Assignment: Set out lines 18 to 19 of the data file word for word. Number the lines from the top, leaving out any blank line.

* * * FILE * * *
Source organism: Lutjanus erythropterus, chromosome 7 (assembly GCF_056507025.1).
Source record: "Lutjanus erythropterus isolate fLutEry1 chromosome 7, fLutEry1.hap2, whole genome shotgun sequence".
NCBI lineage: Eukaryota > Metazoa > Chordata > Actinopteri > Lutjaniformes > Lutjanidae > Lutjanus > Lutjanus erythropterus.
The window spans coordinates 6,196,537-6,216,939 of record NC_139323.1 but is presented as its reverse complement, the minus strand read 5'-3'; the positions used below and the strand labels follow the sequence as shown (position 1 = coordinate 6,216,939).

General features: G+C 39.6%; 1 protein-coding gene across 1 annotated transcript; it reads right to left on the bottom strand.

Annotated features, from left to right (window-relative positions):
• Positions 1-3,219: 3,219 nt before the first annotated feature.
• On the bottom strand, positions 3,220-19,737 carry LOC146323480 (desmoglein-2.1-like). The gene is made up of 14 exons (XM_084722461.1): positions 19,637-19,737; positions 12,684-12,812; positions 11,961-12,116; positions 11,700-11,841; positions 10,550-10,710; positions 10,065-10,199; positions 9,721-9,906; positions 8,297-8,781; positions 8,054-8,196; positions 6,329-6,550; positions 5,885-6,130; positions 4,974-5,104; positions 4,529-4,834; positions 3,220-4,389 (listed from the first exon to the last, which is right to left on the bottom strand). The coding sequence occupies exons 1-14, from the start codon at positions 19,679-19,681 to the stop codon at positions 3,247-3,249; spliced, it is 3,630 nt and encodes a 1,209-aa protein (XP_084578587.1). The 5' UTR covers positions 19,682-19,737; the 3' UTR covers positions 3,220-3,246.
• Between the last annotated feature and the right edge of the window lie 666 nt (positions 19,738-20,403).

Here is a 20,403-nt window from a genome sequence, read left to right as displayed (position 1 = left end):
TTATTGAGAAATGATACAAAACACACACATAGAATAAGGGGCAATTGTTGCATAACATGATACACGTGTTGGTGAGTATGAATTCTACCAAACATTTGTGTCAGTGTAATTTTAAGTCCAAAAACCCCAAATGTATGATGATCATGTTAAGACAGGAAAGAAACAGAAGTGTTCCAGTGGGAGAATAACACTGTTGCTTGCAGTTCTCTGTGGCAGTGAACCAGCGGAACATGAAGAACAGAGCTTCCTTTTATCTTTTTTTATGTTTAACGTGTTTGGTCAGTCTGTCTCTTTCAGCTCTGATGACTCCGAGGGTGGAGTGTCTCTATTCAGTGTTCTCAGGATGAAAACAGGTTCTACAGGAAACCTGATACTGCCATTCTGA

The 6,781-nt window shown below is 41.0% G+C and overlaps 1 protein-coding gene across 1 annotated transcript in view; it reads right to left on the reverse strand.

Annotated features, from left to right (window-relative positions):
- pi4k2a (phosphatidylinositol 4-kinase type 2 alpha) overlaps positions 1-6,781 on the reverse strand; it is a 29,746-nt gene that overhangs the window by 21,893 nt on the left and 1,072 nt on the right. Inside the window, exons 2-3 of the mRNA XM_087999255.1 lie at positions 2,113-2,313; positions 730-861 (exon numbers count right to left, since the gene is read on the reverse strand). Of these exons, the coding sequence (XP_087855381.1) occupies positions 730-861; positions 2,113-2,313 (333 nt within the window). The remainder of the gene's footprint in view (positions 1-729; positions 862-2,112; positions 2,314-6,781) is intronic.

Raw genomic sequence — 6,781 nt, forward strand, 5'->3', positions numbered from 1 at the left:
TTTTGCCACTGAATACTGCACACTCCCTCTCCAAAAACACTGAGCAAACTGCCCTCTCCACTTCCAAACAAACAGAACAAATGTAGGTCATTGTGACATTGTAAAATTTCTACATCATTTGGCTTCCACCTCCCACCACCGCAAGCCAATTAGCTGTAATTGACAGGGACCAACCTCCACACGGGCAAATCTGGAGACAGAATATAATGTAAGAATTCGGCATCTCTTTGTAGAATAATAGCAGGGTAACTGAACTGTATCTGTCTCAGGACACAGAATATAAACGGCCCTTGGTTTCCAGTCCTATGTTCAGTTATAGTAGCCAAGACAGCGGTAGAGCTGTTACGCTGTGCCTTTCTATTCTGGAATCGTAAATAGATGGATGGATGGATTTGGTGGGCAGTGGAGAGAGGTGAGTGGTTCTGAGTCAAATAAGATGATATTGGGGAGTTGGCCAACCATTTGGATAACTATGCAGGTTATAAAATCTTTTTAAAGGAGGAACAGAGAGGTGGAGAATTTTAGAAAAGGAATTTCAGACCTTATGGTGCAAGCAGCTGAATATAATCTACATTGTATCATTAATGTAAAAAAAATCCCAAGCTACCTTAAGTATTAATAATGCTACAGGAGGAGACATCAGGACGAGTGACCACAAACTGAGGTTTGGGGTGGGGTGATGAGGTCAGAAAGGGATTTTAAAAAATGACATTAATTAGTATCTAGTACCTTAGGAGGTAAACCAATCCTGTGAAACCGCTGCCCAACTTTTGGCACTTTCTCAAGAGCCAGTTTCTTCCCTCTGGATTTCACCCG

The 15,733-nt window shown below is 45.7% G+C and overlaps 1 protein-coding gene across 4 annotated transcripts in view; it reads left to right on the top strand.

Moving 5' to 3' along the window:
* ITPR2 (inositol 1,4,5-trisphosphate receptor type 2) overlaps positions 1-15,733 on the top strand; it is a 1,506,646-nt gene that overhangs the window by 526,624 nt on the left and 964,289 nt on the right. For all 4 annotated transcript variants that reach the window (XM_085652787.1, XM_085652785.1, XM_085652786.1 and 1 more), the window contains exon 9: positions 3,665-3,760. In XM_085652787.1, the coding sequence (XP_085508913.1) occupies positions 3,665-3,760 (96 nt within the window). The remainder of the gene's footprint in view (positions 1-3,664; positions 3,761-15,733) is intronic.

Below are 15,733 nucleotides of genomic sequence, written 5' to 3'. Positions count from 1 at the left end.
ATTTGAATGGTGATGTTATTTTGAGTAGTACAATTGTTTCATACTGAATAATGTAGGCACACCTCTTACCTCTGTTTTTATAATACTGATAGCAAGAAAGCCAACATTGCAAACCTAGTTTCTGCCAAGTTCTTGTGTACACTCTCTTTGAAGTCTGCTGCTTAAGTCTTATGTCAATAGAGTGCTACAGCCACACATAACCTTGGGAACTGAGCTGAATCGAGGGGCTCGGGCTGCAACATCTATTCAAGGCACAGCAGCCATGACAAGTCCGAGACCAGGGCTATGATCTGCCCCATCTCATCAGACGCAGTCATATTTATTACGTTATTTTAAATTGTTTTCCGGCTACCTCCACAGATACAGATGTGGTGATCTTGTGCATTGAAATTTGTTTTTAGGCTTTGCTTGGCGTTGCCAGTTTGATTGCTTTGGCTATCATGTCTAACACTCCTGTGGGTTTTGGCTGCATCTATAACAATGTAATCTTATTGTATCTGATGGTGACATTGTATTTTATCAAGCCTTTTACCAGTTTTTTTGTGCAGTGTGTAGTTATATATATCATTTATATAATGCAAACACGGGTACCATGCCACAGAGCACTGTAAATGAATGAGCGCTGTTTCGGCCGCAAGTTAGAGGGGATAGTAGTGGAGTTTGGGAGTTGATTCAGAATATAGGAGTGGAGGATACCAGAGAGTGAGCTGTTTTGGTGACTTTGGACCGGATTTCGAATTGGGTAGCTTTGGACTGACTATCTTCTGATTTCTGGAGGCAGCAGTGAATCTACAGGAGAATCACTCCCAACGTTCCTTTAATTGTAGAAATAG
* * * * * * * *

Moving 5' to 3' along the window:
* ITPR2 (inositol 1,4,5-trisphosphate receptor type 2) overlaps positions 1-15,733 on the top strand; it is a 1,506,646-nt gene that overhangs the window by 526,624 nt on the left and 964,289 nt on the right. For all 4 annotated transcript variants that reach the window (XM_085652787.1, XM_085652785.1, XM_085652786.1 and 1 more), the window contains exon 9: positions 3,665-3,760. In XM_085652787.1, the coding sequence (XP_085508913.1) occupies positions 3,665-3,760 (96 nt within the window). The remainder of the gene's footprint in view (positions 1-3,664; positions 3,761-15,733) is intronic.